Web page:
Whatever your chosen method, tracking your spending is an ultimately rewarding process, as you learn what you spend and where, and what your choices about money say about your values.

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10 Responses to “The Nitty Gritty Of Tracking Spending”

  1. This is just what I need! I have been trying to figure out a tracking system that is not as labor intensive as the one that I am currently using.


  2. Well, at a glance, I’m voting for over PearBudget. A good budget has got to have a fancy pie chart, at least. It’s all about the visuals.

  3. Pen and paper definitely work, and as you say doubles the pain which is a good thing. Unfortunately, as you know, if you get behind it’s a bear to catch up. Mint (and Yodlee) are at the other end of the spectrum with everything automated. So all’s recorded, but then you gotta actually look at the numbers. A nice benefit of Yodlee (?Mint) is that you can get emails and/or text msgs when it detects new expenses, bills, etc. That’s jarring, to say the least!
    Oh, another GOOD thing about keeping the actual receipts is to answer the proverbial question: “What in the world did I spend all that money on?” When I started scrutinizing grocery store receipts, it was pretty shocking.

  4. I would have to agree that tracking every expense is labor intensive and thankfully we live in a fairly modern world that allows for us to ease the workload.

    I have never used pearbudget before and I am downloading it now to give it a whirl. Currently I use a combination of and straight cash system.

  5. I don’t track my spending, per se, but since I live on a very limited budget and my income goes for only the essentials for daily living, I know pretty well where each penny goes. However, I did just go on a clothing spending spree at Ross and Savers while I was visiting family…something that is very unlike me, but quite fun, actually!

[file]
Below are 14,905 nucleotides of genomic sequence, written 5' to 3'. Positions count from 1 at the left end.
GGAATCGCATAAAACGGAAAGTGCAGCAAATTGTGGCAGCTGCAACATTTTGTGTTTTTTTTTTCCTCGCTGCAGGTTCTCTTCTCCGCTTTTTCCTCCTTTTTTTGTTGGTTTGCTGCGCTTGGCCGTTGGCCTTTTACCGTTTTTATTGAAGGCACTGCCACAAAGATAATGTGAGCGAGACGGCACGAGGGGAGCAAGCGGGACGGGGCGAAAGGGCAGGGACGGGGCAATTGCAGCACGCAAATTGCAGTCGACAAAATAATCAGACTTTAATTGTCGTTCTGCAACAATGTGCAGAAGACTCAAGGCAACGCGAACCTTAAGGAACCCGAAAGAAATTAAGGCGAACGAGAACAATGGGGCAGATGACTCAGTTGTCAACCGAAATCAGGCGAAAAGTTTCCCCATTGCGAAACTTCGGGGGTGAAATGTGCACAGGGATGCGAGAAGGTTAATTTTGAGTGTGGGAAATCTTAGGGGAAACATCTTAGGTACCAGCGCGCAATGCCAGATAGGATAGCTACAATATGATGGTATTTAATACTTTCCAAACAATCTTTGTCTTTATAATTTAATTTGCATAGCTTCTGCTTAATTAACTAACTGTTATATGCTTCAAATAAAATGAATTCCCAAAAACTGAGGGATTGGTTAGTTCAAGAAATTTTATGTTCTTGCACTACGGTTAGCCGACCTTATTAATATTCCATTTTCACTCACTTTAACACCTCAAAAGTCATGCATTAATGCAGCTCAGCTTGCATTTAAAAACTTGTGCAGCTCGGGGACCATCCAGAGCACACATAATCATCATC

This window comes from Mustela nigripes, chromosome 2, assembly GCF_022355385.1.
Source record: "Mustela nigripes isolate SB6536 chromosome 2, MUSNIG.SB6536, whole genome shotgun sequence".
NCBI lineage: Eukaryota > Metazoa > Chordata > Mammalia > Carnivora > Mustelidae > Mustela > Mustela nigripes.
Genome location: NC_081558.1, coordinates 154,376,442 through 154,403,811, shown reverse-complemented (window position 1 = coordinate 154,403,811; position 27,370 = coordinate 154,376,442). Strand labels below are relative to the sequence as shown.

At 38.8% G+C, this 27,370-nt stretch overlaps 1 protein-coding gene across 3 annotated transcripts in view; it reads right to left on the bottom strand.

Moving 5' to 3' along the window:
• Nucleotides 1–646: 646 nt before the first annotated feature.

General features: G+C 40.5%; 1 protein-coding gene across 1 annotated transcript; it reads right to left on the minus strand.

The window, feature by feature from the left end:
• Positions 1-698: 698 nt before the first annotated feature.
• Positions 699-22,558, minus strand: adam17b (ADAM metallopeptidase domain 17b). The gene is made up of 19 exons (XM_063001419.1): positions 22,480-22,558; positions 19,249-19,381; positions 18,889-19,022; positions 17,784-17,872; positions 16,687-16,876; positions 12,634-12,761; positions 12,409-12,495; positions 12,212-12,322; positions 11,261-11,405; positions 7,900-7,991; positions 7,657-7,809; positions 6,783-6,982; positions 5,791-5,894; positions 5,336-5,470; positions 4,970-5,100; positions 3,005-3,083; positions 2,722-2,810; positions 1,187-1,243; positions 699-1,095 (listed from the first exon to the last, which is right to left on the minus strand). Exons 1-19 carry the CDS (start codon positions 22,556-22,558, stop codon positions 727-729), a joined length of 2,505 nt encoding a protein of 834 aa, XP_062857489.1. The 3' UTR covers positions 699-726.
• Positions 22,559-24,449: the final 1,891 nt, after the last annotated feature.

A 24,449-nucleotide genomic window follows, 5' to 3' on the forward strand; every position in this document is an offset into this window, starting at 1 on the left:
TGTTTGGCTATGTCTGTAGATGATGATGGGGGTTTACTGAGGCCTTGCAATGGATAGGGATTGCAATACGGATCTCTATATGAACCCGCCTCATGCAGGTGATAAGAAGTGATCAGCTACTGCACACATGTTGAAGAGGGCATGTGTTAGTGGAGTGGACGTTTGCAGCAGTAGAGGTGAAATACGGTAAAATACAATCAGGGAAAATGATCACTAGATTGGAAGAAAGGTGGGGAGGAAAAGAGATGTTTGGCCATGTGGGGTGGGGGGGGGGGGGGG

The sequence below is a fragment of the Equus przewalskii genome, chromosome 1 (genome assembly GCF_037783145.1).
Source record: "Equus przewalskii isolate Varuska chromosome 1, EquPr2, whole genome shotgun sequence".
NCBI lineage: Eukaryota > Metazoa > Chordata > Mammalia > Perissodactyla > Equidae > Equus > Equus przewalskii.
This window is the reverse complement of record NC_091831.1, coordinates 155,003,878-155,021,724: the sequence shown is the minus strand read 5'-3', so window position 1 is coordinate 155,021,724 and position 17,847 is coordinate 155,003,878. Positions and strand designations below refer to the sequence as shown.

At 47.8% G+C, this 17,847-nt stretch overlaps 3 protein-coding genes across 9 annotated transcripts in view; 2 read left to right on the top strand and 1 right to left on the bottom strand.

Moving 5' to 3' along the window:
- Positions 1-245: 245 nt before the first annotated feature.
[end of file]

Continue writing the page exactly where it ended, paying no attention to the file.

6. I’ve used an Excel spreadsheet for the last 14 years to track my expenses. It forces me to confront every expenditure, but it’s more manual than your system. I may give PearBudget a try.

  7. I’ve tried, but I can’t. I don’t know if it’s a mental block, but I just haven’t been able to sit and do a budget. I know that I’d squeeze a few dollars more into my budget.

  8. It can be overwhelming to start. Actually the easiest to do is to sign up with Mint, Yodlee, Quicken Online, etc. Take maybe 30 minutes and enter the information on the account(s) you USE. That is a good start. The other thing, at the same time, is to just save all sales receipts (use a jar, your wallet/purse/ whatever, to stash them) and once a week or two, just look at the receipts and what has been posted at Mint, et al.
    The first step has then become an awareness of what you’ve spent. Controlling the spending is a huge leap from there, but won’t seem so formidable once you’re familiar with your spending habits.
    Just my 2 cents :-)

  9. I’d like to cast a vote for You need a Budget. I’ve been using it for 2 1/2 years and I got out of credit card debt in the first six months of using it, and I have been able to afford so many things that seemed out of reach before, like a trip to the UK to visit my parents for their 50th wedding anniversary last year without putting a cent of it on credit card debt. It’s very easy to use, has visuals, and tracks all your liquid accounts, and at any time you can see exactly what you have left in your budget categories. There is an enthusiastic and helpful user community as well at the forums on their site.